Sally Styles was the trusted book-keeper at Manor Windsor Realty (MWR). Trusted, but, as it turned out, dishonest: she defrauded the company of over $400,000 by paying to her own account cheques that had been signed in advance by one of the two required MWR signatories. The fraud was eventually detected and Styles convicted, but she had declared bankruptcy and MWR could recover nothing from her. MWR sued its bank, alleging that it should never have negotiated the fraudulent cheques: Manor Windsor Realty Ltd v The Bank of Nova Scotia, 2011 ONSC 4515 [Link available here].
The bank countered with the customer agreement that MWR had signed, pointing to the clauses requiring MWR to have fraud controls in place (which it really didn’t), verify monthly statements and report any discrepancies or errors (which it also failed to do, except towards the end of the fraudster’s career). Another clause specifically excluded the bank’s liability for fraudulent cheques, even where it failed to verify signatures.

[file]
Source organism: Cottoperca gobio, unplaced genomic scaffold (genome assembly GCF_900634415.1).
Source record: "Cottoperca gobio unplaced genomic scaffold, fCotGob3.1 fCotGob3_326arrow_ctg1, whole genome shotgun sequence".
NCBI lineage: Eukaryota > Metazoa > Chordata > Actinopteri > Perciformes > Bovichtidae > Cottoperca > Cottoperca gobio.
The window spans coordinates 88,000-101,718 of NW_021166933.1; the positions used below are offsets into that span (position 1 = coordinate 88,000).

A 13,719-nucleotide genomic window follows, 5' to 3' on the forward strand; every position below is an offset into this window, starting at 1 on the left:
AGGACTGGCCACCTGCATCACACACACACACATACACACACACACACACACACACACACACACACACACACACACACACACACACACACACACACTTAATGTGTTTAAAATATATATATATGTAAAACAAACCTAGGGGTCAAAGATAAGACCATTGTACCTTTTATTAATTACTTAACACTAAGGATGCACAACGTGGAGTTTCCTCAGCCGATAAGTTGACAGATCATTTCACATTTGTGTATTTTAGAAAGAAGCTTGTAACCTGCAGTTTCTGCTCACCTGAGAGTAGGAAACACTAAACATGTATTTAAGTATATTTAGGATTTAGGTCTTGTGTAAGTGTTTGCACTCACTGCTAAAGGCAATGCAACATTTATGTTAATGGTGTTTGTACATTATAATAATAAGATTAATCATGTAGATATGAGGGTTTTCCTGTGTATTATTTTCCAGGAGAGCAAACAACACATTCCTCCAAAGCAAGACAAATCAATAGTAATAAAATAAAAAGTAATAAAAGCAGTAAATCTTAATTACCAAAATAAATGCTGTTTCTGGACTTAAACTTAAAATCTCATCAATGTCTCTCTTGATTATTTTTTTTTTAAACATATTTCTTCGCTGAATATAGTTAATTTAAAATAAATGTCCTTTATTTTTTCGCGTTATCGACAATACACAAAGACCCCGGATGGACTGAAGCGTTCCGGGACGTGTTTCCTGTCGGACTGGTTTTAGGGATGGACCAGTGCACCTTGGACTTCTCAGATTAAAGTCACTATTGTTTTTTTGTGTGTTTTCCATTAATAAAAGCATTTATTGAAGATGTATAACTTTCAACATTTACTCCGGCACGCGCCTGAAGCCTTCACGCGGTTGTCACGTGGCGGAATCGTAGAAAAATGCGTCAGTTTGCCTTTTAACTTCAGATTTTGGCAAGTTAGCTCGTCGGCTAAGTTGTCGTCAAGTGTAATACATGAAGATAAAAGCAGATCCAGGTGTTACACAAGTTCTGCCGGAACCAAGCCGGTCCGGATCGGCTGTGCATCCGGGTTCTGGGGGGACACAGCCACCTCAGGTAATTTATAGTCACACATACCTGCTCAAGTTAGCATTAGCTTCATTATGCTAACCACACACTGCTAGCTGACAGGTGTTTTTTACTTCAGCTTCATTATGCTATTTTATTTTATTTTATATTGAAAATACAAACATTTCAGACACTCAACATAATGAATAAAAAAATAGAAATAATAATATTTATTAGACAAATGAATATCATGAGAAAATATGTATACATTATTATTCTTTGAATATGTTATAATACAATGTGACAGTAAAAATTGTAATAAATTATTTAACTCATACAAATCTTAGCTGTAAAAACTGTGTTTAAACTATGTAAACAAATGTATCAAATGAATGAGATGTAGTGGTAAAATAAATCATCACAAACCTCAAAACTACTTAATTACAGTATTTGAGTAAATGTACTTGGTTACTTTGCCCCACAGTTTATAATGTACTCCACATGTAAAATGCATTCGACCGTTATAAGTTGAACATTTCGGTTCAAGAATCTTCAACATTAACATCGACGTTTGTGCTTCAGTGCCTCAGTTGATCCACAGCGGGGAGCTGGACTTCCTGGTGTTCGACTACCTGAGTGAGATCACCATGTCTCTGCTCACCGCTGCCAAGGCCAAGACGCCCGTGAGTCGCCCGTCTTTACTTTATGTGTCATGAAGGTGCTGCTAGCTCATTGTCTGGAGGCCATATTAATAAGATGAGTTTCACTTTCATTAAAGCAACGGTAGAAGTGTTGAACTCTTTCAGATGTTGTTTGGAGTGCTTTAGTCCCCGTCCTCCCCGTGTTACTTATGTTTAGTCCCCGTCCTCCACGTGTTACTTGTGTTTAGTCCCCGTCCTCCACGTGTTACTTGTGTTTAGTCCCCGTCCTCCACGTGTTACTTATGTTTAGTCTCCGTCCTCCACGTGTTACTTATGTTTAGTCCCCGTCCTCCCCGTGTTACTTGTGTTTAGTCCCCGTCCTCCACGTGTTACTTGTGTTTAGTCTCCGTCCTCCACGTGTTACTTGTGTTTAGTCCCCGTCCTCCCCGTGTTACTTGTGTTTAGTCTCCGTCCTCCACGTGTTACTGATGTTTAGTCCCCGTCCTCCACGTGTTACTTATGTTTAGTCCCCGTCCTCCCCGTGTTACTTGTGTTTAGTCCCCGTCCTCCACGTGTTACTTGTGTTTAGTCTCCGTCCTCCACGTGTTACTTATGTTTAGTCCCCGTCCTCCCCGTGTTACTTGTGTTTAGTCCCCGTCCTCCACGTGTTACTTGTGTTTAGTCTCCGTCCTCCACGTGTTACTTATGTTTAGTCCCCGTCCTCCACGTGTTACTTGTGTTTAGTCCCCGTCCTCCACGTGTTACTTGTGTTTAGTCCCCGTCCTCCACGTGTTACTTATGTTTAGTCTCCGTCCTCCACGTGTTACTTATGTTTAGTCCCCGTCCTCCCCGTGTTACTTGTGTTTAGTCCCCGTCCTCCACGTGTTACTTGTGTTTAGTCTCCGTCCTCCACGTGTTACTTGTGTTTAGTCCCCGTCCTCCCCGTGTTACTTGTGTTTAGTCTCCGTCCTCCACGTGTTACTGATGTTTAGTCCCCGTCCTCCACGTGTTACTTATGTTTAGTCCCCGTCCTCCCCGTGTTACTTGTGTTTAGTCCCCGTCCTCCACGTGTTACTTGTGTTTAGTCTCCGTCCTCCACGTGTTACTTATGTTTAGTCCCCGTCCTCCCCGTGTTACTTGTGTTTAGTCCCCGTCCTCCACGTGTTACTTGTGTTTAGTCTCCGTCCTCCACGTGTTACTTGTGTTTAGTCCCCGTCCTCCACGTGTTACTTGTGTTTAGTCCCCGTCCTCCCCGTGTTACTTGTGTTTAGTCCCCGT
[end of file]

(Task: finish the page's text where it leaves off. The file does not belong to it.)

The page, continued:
MWR was bound by its agreement. While its principals had not actually read the agreement, they were men of business and did not need to have onerous terms brought specifically to their attention. The agreement was not ambiguous. Even had the bank been at fault, MWR’s claim was to a large extent statute-barred. Its recovery was limited to $7,800 arising from cheques which MWR had promptly reported to the bank as fraudulent.